The case involved Continental Airlines providing free Internet access to both employees and passengers who were members of their "members club". The AP was set up in the lounge area where it was accessible to "paid members".

Continental's position was that they were within their own exclusive leased space and subsequently could provide such a service and were protected under the OTARD determination and ruling.

The airport authority argued that the system could cause interference to the airports existing master antenna system which supplied passengers with cellular and internet access (for a fee obviously) amongst other services. They wanted Continental to pay to put their equipment on the master antenna system or use the airport system. In addition, they would pay for "RF Studies" to see if the system could be placed without issue (Probably Marlon with his spectrum analyzer! :-P ). The airport also argued that they had listed in their lease contracts with the airline that they could not use radio systems or spectrum not approved by the airport authority.

Clearly the Commission must have seen this otherwise..

First, I doubt that anyone in the Commission was happy with the airport authority trying to say who could use what spectrum where. After all, that is their exclusive job as allowed by law. So that didn't go over well I'm sure.

Second, Continental proved, without a doubt, that they had exclusive rights to use the space they leased. As such, they are within the OTARD guidelines to supply the service.

And finally, the airport authority would need to suffer interference before they could complain about Continental's Wi-Fi system. And we all know how quick the Commission jumps on interference issues under Part 15. Especially when you are using type accepted equipment.

I think the case settled as expected.


John Scrivner wrote:

In this particular situation the client (tenant) was owner of both ends (base station and CPE) I think. Correct me if I am wrong. I seem to remember reading that the airline wanted a private WiFi network for themselves. The airport (landlord) was trying to prevent this. In this type of a situation I think OTARD would apply regardless of the type of equipment used.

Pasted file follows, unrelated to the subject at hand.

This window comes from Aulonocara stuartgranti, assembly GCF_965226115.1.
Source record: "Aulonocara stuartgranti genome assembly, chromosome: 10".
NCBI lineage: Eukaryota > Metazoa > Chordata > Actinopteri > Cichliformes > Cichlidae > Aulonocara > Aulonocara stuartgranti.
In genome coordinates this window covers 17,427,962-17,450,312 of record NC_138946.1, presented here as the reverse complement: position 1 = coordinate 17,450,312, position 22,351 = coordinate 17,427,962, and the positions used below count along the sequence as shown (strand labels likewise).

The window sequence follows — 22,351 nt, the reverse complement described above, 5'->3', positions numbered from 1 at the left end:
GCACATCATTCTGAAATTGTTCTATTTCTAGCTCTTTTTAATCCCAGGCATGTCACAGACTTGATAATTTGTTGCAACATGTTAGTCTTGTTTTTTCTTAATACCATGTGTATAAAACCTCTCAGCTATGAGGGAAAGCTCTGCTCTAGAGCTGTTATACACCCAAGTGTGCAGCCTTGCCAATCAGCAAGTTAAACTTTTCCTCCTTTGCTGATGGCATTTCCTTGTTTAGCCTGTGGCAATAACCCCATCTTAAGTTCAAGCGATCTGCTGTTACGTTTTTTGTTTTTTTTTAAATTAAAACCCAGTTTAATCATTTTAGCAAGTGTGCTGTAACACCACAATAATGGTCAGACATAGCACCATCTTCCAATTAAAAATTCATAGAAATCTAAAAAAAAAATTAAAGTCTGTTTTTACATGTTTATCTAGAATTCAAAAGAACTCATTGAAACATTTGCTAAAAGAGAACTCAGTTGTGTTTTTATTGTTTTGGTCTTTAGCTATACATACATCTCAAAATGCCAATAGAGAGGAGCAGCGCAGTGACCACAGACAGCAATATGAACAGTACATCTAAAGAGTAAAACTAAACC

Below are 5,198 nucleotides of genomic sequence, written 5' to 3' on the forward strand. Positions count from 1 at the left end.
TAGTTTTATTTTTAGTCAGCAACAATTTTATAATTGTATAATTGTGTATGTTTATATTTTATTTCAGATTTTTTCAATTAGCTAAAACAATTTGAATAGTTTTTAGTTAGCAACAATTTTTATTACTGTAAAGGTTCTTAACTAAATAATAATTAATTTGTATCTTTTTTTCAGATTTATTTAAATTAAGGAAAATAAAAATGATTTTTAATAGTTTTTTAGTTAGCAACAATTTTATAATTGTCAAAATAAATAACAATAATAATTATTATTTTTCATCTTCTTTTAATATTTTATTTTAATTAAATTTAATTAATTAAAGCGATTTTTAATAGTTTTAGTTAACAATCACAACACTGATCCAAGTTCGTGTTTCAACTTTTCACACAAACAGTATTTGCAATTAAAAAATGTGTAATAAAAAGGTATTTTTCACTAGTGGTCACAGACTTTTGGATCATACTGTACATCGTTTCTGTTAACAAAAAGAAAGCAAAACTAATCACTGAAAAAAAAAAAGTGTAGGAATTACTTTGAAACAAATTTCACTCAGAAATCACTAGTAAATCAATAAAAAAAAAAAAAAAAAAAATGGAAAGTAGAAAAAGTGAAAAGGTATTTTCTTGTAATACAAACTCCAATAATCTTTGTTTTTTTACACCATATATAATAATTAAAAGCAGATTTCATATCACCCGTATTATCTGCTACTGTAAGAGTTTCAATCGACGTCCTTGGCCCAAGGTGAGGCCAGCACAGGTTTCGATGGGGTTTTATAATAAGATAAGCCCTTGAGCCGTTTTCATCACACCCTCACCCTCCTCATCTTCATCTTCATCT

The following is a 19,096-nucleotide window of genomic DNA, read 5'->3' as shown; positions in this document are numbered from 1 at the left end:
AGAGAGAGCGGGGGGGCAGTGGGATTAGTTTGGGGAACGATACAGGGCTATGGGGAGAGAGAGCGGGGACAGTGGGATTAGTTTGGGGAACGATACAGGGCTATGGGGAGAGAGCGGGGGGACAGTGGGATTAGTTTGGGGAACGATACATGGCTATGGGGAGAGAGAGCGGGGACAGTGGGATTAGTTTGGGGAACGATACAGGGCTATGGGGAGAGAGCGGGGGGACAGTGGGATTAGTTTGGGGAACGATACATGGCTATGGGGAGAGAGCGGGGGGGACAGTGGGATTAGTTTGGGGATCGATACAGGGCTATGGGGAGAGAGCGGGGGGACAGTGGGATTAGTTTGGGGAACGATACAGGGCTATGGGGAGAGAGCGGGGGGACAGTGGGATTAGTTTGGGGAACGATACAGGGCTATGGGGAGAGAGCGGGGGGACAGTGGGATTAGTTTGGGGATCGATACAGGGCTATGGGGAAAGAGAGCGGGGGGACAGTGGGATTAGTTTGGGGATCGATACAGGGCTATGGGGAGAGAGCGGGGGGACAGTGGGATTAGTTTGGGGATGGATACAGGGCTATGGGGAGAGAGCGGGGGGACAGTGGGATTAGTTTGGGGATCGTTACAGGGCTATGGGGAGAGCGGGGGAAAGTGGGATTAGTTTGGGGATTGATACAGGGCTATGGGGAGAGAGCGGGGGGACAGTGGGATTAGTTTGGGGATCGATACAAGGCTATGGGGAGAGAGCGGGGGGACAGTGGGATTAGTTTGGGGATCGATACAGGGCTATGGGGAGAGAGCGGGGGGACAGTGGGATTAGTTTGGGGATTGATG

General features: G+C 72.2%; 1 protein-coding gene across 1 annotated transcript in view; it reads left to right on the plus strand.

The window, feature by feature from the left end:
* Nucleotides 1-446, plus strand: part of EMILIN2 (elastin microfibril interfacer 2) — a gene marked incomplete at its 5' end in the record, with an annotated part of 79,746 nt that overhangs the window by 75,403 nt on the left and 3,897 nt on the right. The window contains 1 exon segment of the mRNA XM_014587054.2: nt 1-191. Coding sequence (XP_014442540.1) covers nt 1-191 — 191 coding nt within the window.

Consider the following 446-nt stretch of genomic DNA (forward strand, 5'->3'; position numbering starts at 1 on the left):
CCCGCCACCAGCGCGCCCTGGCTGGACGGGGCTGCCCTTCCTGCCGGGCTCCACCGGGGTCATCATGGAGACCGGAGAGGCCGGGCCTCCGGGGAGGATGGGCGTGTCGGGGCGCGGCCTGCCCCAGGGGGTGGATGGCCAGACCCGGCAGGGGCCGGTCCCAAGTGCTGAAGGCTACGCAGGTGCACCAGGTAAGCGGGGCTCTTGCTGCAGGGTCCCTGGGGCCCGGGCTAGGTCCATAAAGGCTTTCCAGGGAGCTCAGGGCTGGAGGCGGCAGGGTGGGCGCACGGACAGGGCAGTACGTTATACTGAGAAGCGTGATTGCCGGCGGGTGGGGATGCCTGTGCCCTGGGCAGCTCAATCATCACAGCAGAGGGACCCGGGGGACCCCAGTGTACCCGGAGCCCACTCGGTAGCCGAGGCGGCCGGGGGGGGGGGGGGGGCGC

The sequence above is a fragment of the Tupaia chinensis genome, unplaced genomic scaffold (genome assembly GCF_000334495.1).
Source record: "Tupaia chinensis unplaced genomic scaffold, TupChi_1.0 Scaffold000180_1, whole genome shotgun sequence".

In the event of a base station where a third party ISP is the beneficiary of use of a base station OTARD right of access would still not apply. I welcome feedback, corrections, rebuttals here. Truth is I know little about this but think I would like to know more. If anyone else has knowledge of this particular case and can add more enlightenment it is much appreciated.

Marlon K. Schafer (509) 982-2181 wrote:

It was.

(509) 982-2181                                   Equipment sales
(408) 907-6910 (Vonage)                    Consulting services
42846865 (icq)                                    And I run my own wisp! (net meeting)

----- Original Message ----- From: "Harold Bledsoe" <[EMAIL PROTECTED]>
To: "WISPA General List" <>
Sent: Wednesday, November 01, 2006 11:01 AM
Subject: RE: [WISPA] OTARD

Fascinating.  I had always read OTARD to only cover client devices and
not base station devices.

Harold Bledsoe
Deliberant LLC
800.742.9865 x205

-----Original Message-----
Behalf Of Peter R.
Sent: Wednesday, November 01, 2006 1:01 PM
To: WISPA General List
Subject: [WISPA] OTARD

restrictions on Continental's use of its Wi-Fi antenna are pre-empted by
the OTARD rules and therefore granted  Continental's  petition. (Dkt No.
05-247). Action by:  the Commission. Adopted:  10/17/2006 by MO&O. (FCC
No. 06-157).  OET

Bob Moldashel
Lakeland Communications, Inc.
Broadband Deployment Group
1350 Lincoln Avenue
Holbrook, New York 11741 USA
800-479-9195 Toll Free US & Canada
631-585-5558 Fax
516-551-1131 Cell

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